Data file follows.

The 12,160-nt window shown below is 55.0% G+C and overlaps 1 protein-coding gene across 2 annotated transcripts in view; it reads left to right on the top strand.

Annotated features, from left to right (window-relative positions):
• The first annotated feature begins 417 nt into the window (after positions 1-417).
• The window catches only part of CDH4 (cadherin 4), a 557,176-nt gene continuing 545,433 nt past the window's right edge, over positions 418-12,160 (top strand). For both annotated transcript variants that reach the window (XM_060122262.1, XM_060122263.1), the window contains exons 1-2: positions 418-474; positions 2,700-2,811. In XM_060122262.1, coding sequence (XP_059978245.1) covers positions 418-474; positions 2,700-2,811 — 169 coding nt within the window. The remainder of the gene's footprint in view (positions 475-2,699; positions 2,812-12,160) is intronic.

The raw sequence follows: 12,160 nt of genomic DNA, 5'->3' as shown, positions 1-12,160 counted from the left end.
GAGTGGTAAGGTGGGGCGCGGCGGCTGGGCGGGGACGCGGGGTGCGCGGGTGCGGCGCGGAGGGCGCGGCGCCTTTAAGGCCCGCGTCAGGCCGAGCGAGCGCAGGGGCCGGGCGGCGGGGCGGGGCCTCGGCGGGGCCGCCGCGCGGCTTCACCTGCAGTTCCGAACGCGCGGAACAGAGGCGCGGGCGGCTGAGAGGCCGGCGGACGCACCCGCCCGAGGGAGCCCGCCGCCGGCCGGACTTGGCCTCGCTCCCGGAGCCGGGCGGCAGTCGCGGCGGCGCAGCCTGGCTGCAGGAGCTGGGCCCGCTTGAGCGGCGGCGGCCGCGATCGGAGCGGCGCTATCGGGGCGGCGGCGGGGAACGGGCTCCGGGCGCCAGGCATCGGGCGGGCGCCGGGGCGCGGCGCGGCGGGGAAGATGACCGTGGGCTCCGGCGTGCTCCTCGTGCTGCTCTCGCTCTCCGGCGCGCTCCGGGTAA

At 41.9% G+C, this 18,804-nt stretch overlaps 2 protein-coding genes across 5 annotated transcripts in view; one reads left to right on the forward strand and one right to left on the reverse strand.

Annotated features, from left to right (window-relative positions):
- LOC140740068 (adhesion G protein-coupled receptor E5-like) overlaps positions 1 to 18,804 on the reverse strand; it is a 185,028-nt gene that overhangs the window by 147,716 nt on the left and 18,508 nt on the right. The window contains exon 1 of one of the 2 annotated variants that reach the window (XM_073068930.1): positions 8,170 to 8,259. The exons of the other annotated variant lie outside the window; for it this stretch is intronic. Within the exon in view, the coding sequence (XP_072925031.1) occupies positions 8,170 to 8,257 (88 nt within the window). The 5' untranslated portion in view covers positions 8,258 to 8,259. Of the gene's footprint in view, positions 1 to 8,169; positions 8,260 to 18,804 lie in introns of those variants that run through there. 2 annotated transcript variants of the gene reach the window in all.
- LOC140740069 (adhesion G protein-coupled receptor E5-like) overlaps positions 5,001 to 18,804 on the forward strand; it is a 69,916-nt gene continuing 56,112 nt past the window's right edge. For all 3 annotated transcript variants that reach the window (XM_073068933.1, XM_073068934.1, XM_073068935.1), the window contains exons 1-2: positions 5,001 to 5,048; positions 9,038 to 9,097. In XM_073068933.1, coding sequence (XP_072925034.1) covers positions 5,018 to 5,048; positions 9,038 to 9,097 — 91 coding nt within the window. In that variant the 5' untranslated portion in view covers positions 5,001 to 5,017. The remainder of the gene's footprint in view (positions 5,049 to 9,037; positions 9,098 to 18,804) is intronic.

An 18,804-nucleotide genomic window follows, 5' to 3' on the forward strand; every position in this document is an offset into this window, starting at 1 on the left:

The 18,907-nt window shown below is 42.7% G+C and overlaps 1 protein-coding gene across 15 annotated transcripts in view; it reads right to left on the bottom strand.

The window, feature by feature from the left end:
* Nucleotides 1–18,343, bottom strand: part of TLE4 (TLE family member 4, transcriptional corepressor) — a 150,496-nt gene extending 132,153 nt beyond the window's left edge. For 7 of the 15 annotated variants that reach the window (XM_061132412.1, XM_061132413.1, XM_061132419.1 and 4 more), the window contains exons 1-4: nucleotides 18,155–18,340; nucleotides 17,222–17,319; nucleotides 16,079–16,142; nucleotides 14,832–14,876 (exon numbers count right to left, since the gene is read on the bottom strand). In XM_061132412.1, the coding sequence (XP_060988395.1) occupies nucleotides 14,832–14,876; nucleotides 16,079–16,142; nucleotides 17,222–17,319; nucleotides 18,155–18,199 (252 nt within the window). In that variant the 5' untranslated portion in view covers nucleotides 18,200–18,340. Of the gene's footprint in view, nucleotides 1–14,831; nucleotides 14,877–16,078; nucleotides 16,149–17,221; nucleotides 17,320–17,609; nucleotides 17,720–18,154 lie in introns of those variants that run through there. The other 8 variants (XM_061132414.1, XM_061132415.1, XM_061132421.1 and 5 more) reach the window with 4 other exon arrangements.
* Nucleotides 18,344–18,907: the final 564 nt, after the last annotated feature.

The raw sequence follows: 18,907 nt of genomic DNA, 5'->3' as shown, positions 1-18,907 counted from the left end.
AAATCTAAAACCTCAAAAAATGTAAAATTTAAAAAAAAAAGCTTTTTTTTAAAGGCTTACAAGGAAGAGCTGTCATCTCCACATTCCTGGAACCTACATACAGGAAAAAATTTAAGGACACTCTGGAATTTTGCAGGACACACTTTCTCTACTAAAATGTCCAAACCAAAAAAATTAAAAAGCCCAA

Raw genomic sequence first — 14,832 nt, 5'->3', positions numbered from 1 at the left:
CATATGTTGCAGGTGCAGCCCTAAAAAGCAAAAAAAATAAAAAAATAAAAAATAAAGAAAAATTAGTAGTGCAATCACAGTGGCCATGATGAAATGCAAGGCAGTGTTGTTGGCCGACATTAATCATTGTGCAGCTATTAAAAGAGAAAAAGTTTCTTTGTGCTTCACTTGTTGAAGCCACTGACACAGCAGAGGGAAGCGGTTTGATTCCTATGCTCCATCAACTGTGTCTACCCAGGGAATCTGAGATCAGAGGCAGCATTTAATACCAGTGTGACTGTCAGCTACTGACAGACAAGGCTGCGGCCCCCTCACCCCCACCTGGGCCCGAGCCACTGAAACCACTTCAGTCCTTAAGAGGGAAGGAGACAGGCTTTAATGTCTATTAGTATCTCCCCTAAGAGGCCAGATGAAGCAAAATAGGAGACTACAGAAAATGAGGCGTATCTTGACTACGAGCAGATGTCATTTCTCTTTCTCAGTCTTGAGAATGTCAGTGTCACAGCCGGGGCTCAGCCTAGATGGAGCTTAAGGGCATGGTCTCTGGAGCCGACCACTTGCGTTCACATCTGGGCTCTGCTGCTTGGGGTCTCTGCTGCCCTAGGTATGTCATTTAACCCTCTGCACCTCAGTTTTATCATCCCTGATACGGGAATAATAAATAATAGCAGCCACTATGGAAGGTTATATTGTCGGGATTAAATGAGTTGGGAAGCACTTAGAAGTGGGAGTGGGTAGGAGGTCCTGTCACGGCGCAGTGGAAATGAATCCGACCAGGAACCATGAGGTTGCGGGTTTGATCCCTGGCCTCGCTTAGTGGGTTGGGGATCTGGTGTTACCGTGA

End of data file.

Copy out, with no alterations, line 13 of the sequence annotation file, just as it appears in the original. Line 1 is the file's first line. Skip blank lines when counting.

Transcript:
The window, feature by feature from the left end: